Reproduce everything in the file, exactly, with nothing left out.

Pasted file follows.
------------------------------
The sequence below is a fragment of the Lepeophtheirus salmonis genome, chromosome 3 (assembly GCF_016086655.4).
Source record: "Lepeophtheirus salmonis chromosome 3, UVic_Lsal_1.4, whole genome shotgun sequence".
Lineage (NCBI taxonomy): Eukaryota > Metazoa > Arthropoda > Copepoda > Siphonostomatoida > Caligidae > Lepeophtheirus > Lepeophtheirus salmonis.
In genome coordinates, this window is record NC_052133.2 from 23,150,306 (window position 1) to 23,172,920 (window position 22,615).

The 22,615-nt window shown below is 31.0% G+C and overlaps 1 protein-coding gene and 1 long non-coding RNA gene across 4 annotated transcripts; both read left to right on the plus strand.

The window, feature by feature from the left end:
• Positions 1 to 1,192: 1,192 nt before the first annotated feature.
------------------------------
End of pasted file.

The sequence below is a fragment of the Lepeophtheirus salmonis genome, chromosome 3 (assembly GCF_016086655.4).
Source record: "Lepeophtheirus salmonis chromosome 3, UVic_Lsal_1.4, whole genome shotgun sequence".
Lineage (NCBI taxonomy): Eukaryota > Metazoa > Arthropoda > Copepoda > Siphonostomatoida > Caligidae > Lepeophtheirus > Lepeophtheirus salmonis.
In genome coordinates, this window is record NC_052133.2 from 23,150,306 (window position 1) to 23,172,920 (window position 22,615).

The 22,615-nt window shown below is 31.0% G+C and overlaps 1 protein-coding gene and 1 long non-coding RNA gene across 4 annotated transcripts; both read left to right on the plus strand.

The window, feature by feature from the left end:
• Positions 1 to 1,192: 1,192 nt before the first annotated feature.